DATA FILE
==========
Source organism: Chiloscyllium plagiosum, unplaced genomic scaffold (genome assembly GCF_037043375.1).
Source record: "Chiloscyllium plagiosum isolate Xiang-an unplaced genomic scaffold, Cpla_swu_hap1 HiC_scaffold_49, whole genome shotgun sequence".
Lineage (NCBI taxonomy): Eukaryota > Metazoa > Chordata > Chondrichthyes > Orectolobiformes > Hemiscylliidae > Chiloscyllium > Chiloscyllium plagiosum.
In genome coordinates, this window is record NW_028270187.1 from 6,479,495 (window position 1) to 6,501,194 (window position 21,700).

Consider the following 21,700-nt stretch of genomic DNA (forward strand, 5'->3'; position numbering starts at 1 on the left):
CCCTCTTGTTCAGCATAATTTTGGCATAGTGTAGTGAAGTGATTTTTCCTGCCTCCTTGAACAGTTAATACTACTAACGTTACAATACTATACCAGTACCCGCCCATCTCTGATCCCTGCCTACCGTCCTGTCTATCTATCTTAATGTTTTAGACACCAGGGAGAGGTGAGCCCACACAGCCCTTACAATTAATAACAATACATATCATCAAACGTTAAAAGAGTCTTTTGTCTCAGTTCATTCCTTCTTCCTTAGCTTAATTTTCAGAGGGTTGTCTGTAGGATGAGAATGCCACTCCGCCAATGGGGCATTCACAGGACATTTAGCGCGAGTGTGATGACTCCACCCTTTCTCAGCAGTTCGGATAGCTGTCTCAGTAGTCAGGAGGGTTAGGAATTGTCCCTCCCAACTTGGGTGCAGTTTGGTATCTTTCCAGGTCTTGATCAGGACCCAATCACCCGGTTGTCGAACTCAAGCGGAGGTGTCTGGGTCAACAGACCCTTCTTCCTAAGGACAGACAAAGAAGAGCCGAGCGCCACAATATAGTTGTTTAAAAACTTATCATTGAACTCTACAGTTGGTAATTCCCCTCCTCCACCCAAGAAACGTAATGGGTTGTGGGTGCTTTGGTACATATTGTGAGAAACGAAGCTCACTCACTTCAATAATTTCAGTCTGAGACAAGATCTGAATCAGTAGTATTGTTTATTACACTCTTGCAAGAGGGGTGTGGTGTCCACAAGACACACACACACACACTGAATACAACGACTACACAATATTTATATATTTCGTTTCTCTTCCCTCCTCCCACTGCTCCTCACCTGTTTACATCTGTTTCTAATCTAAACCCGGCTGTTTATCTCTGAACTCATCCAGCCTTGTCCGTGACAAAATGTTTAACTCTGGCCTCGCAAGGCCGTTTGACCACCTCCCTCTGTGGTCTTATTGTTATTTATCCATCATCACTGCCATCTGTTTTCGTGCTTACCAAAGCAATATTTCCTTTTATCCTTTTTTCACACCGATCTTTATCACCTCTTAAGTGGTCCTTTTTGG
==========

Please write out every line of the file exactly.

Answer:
Source organism: Chiloscyllium plagiosum, unplaced genomic scaffold (genome assembly GCF_037043375.1).
Source record: "Chiloscyllium plagiosum isolate Xiang-an unplaced genomic scaffold, Cpla_swu_hap1 HiC_scaffold_49, whole genome shotgun sequence".
Lineage (NCBI taxonomy): Eukaryota > Metazoa > Chordata > Chondrichthyes > Orectolobiformes > Hemiscylliidae > Chiloscyllium > Chiloscyllium plagiosum.
In genome coordinates, this window is record NW_028270187.1 from 6,479,495 (window position 1) to 6,501,194 (window position 21,700).

Consider the following 21,700-nt stretch of genomic DNA (forward strand, 5'->3'; position numbering starts at 1 on the left):
CCCTCTTGTTCAGCATAATTTTGGCATAGTGTAGTGAAGTGATTTTTCCTGCCTCCTTGAACAGTTAATACTACTAACGTTACAATACTATACCAGTACCCGCCCATCTCTGATCCCTGCCTACCGTCCTGTCTATCTATCTTAATGTTTTAGACACCAGGGAGAGGTGAGCCCACACAGCCCTTACAATTAATAACAATACATATCATCAAACGTTAAAAGAGTCTTTTGTCTCAGTTCATTCCTTCTTCCTTAGCTTAATTTTCAGAGGGTTGTCTGTAGGATGAGAATGCCACTCCGCCAATGGGGCATTCACAGGACATTTAGCGCGAGTGTGATGACTCCACCCTTTCTCAGCAGTTCGGATAGCTGTCTCAGTAGTCAGGAGGGTTAGGAATTGTCCCTCCCAACTTGGGTGCAGTTTGGTATCTTTCCAGGTCTTGATCAGGACCCAATCACCCGGTTGTCGAACTCAAGCGGAGGTGTCTGGGTCAACAGACCCTTCTTCCTAAGGACAGACAAAGAAGAGCCGAGCGCCACAATATAGTTGTTTAAAAACTTATCATTGAACTCTACAGTTGGTAATTCCCCTCCTCCACCCAAGAAACGTAATGGGTTGTGGGTGCTTTGGTACATATTGTGAGAAACGAAGCTCACTCACTTCAATAATTTCAGTCTGAGACAAGATCTGAATCAGTAGTATTGTTTATTACACTCTTGCAAGAGGGGTGTGGTGTCCACAAGACACACACACACACACTGAATACAACGACTACACAATATTTATATATTTCGTTTCTCTTCCCTCCTCCCACTGCTCCTCACCTGTTTACATCTGTTTCTAATCTAAACCCGGCTGTTTATCTCTGAACTCATCCAGCCTTGTCCGTGACAAAATGTTTAACTCTGGCCTCGCAAGGCCGTTTGACCACCTCCCTCTGTGGTCTTATTGTTATTTATCCATCATCACTGCCATCTGTTTTCGTGCTTACCAAAGCAATATTTCCTTTTATCCTTTTTTCACACCGATCTTTATCACCTCTTAAGTGGTCCTTTTTGG